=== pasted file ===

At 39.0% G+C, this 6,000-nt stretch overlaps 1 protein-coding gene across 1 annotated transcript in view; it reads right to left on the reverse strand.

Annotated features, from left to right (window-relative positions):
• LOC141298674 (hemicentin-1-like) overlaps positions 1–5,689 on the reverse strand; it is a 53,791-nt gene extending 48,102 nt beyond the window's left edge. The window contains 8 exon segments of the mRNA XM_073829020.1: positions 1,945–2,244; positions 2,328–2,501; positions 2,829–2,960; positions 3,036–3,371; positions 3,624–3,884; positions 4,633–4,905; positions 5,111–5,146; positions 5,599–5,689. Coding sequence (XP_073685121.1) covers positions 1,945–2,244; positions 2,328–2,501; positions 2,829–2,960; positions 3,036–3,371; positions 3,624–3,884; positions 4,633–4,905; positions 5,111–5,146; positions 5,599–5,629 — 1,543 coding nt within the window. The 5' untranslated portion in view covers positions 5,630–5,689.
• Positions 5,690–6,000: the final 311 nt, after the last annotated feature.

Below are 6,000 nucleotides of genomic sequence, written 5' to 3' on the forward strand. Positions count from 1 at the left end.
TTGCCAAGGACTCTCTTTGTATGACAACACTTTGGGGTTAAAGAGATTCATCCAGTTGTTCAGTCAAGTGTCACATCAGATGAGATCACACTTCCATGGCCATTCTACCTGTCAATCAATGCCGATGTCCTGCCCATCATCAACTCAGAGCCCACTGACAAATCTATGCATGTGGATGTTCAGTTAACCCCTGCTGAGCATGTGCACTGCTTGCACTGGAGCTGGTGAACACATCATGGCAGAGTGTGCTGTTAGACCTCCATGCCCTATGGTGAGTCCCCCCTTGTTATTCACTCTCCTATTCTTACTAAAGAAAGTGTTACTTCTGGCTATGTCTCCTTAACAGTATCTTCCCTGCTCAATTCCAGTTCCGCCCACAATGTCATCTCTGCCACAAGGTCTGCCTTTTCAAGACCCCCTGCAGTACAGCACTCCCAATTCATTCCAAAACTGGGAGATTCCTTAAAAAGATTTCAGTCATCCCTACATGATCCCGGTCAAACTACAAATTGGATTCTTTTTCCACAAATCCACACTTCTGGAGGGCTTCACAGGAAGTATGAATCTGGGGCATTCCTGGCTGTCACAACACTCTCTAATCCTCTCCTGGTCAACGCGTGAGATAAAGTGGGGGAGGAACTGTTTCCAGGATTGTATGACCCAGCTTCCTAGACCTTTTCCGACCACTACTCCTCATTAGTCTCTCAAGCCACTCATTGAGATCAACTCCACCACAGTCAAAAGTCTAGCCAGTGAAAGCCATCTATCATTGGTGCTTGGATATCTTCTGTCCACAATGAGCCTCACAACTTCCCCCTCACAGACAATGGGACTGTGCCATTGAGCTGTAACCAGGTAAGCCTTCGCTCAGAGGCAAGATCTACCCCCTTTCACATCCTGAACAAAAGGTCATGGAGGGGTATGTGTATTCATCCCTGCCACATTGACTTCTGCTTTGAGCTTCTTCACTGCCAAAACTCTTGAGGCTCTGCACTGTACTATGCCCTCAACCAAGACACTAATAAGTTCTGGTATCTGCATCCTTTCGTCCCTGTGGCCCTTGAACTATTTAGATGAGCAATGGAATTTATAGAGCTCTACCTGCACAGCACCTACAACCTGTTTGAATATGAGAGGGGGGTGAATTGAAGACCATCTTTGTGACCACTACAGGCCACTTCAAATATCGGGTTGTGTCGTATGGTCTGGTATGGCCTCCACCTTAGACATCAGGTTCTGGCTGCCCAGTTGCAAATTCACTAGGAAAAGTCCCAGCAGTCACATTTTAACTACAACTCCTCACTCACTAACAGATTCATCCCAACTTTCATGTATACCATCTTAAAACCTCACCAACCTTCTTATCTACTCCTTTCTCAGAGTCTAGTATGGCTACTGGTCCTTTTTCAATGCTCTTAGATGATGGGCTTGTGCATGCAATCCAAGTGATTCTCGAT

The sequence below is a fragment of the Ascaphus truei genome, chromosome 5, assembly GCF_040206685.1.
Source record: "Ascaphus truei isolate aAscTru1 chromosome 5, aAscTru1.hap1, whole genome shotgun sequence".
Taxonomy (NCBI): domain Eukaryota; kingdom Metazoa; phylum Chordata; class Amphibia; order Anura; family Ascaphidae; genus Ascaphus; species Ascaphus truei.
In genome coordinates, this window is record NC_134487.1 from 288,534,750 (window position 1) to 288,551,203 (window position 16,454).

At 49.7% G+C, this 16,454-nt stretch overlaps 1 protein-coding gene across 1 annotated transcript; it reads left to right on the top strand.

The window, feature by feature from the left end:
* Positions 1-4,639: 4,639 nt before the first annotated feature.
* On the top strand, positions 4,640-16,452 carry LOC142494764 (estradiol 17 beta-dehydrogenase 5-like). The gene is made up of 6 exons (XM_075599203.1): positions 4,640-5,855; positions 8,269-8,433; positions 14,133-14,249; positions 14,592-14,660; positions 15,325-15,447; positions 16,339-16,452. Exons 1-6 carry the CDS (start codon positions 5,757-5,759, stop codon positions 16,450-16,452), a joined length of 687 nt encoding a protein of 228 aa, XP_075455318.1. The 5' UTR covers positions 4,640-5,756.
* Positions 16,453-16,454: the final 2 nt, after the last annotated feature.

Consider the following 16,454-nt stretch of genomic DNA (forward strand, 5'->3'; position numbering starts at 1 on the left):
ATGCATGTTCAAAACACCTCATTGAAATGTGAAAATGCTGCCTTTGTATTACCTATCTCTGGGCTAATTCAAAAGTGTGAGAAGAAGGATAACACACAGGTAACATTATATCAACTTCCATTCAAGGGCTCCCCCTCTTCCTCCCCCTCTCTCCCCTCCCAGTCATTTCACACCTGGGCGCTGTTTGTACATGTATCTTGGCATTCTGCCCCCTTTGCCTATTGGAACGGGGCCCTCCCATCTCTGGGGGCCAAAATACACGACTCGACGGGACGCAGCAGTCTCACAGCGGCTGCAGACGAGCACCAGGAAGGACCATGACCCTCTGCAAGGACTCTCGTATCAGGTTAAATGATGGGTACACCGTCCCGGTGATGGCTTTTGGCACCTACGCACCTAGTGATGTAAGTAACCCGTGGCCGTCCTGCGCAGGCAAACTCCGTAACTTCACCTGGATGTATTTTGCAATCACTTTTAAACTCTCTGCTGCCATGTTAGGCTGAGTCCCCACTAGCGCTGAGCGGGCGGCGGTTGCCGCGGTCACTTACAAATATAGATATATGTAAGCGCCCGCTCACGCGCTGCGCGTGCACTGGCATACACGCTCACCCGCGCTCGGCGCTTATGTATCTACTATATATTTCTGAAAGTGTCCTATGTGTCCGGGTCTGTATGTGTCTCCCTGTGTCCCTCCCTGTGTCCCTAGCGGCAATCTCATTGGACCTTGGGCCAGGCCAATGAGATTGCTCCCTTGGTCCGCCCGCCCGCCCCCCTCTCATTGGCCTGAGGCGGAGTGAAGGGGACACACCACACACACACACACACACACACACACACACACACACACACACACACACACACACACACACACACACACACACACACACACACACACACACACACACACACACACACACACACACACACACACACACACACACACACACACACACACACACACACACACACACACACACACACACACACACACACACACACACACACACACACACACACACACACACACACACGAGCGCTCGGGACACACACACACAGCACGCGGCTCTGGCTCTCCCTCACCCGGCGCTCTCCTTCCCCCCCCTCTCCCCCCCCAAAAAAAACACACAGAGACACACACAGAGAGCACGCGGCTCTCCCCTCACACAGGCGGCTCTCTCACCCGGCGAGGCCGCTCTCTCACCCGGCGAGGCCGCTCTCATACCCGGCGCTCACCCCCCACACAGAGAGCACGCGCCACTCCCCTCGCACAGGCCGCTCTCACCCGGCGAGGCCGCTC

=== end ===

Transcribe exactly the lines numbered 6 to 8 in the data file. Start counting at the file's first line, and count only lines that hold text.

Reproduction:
TTGCCAAGGACTCTCTTTGTATGACAACACTTTGGGGTTAAAGAGATTCATCCAGTTGTTCAGTCAAGTGTCACATCAGATGAGATCACACTTCCATGGCCATTCTACCTGTCAATCAATGCCGATGTCCTGCCCATCATCAACTCAGAGCCCACTGACAAATCTATGCATGTGGATGTTCAGTTAACCCCTGCTGAGCATGTGCACTGCTTGCACTGGAGCTGGTGAACACATCATGGCAGAGTGTGCTGTTAGACCTCCATGCCCTATGGTGAGTCCCCCCTTGTTATTCACTCTCCTATTCTTACTAAAGAAAGTGTTACTTCTGGCTATGTCTCCTTAACAGTATCTTCCCTGCTCAATTCCAGTTCCGCCCACAATGTCATCTCTGCCACAAGGTCTGCCTTTTCAAGACCCCCTGCAGTACAGCACTCCCAATTCATTCCAAAACTGGGAGATTCCTTAAAAAGATTTCAGTCATCCCTACATGATCCCGGTCAAACTACAAATTGGATTCTTTTTCCACAAATCCACACTTCTGGAGGGCTTCACAGGAAGTATGAATCTGGGGCATTCCTGGCTGTCACAACACTCTCTAATCCTCTCCTGGTCAACGCGTGAGATAAAGTGGGGGAGGAACTGTTTCCAGGATTGTATGACCCAGCTTCCTAGACCTTTTCCGACCACTACTCCTCATTAGTCTCTCAAGCCACTCATTGAGATCAACTCCACCACAGTCAAAAGTCTAGCCAGTGAAAGCCATCTATCATTGGTGCTTGGATATCTTCTGTCCACAATGAGCCTCACAACTTCCCCCTCACAGACAATGGGACTGTGCCATTGAGCTGTAACCAGGTAAGCCTTCGCTCAGAGGCAAGATCTACCCCCTTTCACATCCTGAACAAAAGGTCATGGAGGGGTATGTGTATTCATCCCTGCCACATTGACTTCTGCTTTGAGCTTCTTCACTGCCAAAACTCTTGAGGCTCTGCACTGTACTATGCCCTCAACCAAGACACTAATAAGTTCTGGTATCTGCATCCTTTCGTCCCTGTGGCCCTTGAACTATTTAGATGAGCAATGGAATTTATAGAGCTCTACCTGCACAGCACCTACAACCTGTTTGAATATGAGAGGGGGGTGAATTGAAGACCATCTTTGTGACCACTACAGGCCACTTCAAATATCGGGTTGTGTCGTATGGTCTGGTATGGCCTCCACCTTAGACATCAGGTTCTGGCTGCCCAGTTGCAAATTCACTAGGAAAAGTCCCAGCAGTCACATTTTAACTACAACTCCTCACTCACTAACAGATTCATCCCAACTTTCATGTATACCATCTTAAAACCTCACCAACCTTCTTATCTACTCCTTTCTCAGAGTCTAGTATGGCTACTGGTCCTTTTTCAATGCTCTTAGATGATGGGCTTGTGCATGCAATCCAAGTGATTCTCGAT

The sequence below is a fragment of the Ascaphus truei genome, chromosome 5, assembly GCF_040206685.1.
Source record: "Ascaphus truei isolate aAscTru1 chromosome 5, aAscTru1.hap1, whole genome shotgun sequence".